Sahil Patel Week 4/5
Electronic Lab Notebook
- In this assignment, we used data analysis softwares and techniques in order to create a visual representation, or model, of the results and findings of the experiment to better understand the data and observations that were acquired.
Statistical Analysis Part 1: ANOVA
- We began by creating a new worksheet in Microsoft Excel using the Master Sheet given to us from our instructors; this new sheet was given the name "wild_type_ANOVA" and the information from the Master sheet was copied and pasted onto the new sheet.
- At the right of the data set, five column headers were created using the notation, wt_AvgLogFC_(TIME), where TIME was replaced by the five time points: t15, t30, t60, t90, t120.
- Then in the cell directly beneath each time point, the averages were taken for those specific timepoints. The formula used was: =AVERAGE(range of cells associated with that time point. Double click black plus icon in the bottom right corner of the cell to complete averages for entire column.
- Repeat these steps for the t30, t60, t90, and the t120 data.
- Next, in the column to the right of the wt_AvgLogFC_t120 calculation, create the column header wt_ss_HO.
- In the first cell below this header, we used the equation =SUMSQ(D2:Z2); again used the black plus sign to complete the column. This method will be used throughout the analysis to expedite the calculation process.
- In the next 5 columns to the right of wt_ss_HO, create the column headers wt_ss_(TIME), where TIME again is the five timepoints. The wild type had 23 datapoints taken. This information will be used later.
- In the first cell below the header wt_ss_t15, type =SUMSQ(D2:G2)-COUNTA(D2:G2)*AA2^2 and hit enter.
- Repeat this computation for the t30 through t120 data points. For each data point use the correct range of data associated with the timepoints and copy the formula to the whole column for each computation.
- In the first column to the right of wt_ss_t120, create the column header wt_SS_full.
- In the first cell below this header, use the formula (=SUM(AG2:AK2)) and hit enter.
- In the next two columns to the right, create the headers wt_Fstat and wt_p-value.
- In the first cell of the wt_Fstat column, type =((23-5)/5)*(<wt_ss_HO> - <wt_SS_full>)/<wt_SS_full>) and hit enter. Select the cells so in this case it would be ((23-5)/5)*(AF2-AL2)/AL2.
- In the first cell below the wt_p-value header, type =FDIST(<wt_Fstat>,5,n-5) replacing the phrase wt_Fstat with the cell designation and the n with the number of data points total, 23. Again, note that the number of timepoints is actually "4" for the dSWI4 strain. Copy to the whole column.
- Use the filter icon to to filter data to display data with a p-value < 0.05 and in the lower left corner the number of rows that match this criteria will be displayed
Calculating the Bonferroni and p-value Correction
- Label the next two columns to the right with the same label, wt_Bonferroni_p-value.
- In the cell beneath the first header use the formula: =<wt_p-value>*6189.
- The second header is used to replace any adjusted p-value that is greater than one, by the number "1". This is done by using the formula =IF(STRAIN_Bonferroni_p-value>1,1,STRAIN_Bonferroni_p-value), where STRAIN_Bonferroni_p-value refers to the cell in which the first Bonferroni p-value was calculated.
Calculating the Benjamini and Hochberg p-value Correction
- Insert a new worksheet named "(STRAIN)_ANOVA_B-H".
- Copy and paste the "MasterIndex", "ID", and "Standard Name" columns from your previous worksheet into the first two columns of the new worksheet.
- For the following, use Paste special > Paste values. Copy your unadjusted p values from your ANOVA worksheet and paste it into Column D.
- Select all of columns A, B, C, and D from smallest to largest by clicking the sort button from A to Z on the toolbar.
- Type the header "Rank" in cell E1. This will be used to rank numbers in ascending order from 1 to 6189 in this column based on p value rank. Type "1" into cell E2 and "2" into cell E3. Select both cells E2 and E3. Double-click on the plus sign on the lower right-hand corner of your selection to fill the column with a series of numbers from 1 to 6189.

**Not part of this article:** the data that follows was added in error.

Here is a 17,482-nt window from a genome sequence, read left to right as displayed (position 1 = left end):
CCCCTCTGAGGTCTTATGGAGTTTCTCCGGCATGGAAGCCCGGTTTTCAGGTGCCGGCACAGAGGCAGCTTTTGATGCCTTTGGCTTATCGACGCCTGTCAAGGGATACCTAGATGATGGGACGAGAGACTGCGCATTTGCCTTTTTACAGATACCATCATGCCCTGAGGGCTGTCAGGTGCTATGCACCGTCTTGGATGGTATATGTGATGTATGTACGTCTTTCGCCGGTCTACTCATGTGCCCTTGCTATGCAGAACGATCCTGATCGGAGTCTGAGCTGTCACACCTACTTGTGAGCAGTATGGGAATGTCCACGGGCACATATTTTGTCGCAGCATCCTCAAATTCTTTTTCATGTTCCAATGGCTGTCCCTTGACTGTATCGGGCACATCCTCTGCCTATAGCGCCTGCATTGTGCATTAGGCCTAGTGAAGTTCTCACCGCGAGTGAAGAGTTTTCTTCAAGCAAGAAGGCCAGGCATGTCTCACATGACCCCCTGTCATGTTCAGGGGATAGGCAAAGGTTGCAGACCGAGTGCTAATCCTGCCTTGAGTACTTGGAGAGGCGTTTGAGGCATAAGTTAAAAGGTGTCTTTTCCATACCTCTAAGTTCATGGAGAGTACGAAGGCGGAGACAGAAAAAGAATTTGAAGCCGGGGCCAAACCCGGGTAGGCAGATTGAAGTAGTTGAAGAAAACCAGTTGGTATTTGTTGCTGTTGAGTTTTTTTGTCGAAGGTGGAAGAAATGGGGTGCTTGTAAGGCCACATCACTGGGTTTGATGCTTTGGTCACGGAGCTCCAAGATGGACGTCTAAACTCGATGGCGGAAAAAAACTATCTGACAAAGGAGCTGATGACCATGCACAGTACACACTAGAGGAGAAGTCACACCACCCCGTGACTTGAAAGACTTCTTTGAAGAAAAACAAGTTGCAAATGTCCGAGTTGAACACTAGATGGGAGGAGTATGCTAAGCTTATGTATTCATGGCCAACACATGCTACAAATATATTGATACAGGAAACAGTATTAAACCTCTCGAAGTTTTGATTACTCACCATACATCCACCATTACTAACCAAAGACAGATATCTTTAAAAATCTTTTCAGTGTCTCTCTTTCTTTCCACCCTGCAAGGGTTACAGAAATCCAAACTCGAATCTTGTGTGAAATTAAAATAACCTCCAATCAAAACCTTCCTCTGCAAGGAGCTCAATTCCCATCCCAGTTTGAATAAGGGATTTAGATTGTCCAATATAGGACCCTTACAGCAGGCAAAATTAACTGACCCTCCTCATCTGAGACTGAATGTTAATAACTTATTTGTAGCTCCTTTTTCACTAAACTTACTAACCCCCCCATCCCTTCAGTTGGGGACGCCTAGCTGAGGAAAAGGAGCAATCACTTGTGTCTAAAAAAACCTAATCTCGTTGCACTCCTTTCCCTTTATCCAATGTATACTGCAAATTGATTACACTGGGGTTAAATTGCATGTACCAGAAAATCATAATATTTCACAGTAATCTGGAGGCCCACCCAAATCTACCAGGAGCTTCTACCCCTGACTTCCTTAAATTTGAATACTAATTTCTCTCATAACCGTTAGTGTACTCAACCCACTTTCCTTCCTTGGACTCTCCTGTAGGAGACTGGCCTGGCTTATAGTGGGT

- Now calculate the Benjamini and Hochberg p-value correction. Type wt_B-H_p-value in cell F1. Type the following formula in cell F2: =(D2*6189)/E2 and press enter. Copy that equation to the entire column.
- Type "STRAIN_B-H_p-value" into cell G1.
- Type the following formula into cell G2: =IF(F2>1,1,F2) and press enter. Copy that equation to the entire column.
- Select columns A through G. Now sort them by your MasterIndex in Column A in ascending order.
- Copy column G and use Paste special > Paste values to paste it into the next column on the right of your ANOVA sheet.'
- After completing this procedure, the excel spreadsheets were submitted to the class BOX and shared with the instructors via emails.
Clustering and GO Term Enrichment Using Stem Part 2
Prepare your microarray data file for loading into STEM
- Insert a new worksheet into your Excel workbook, and name it "wt_stem".
- Select all of the data from your "wt_ANOVA" worksheet and Paste special > paste values into your "wt_stem" worksheet.
- Rename "Master Index" to "Spot"and "ID" to "Gene Symbol", also delete column "Standard Name".
- Cluster genes that have significant change by filtering data using B-H corrected p-value.
- Delete all columns except for Average Log Fold Change Columns for each time points and rename them as 15m, 30m, etc...
- Save work as Tab-Delimited file type (.txt).
- Download and extract STEM software and open "stem.jar"
- Download files: "gene_ontology.obo" and "gene_association.sgd.gz".
- Run stem and in section 1 (Expression Data Info), load the .txt file that was saved earlier.
- click on radio button for no normalization/add 0.
- click box for Spot IDs included in the data file.
- In section 2 (Gene Info), leave defaults but for the "Gene Annotation File" browse for and open "gene_association.sgd.gz".
- In section 3 (Options), leave defaults so no modifications
- In section 4, click Execute to run the STEM program.
Viewing and Saving STEM Results
- Click on Interface Options on the new window and set the X-axis to based on real time.
- Select every significant (colored) profile and screenshot it and add it to the powerpoint.
- At the bottom of each profile window, there are two yellow buttons "Profile Gene Table" and "Profile GO Table". For each of the profiles, click on the "Profile Gene Table" button to see the list of genes belonging to the profile and click on the "Profile GO Table" to see the list of Gene Ontology terms belonging to the profile.
- For each profile click on the Save table for each of the lists that are viewed and upload these to OpenWetWare. These are located under STEM Results.
Analyzing and Interpreting STEM Results
- Profile 9 was selected and interpreted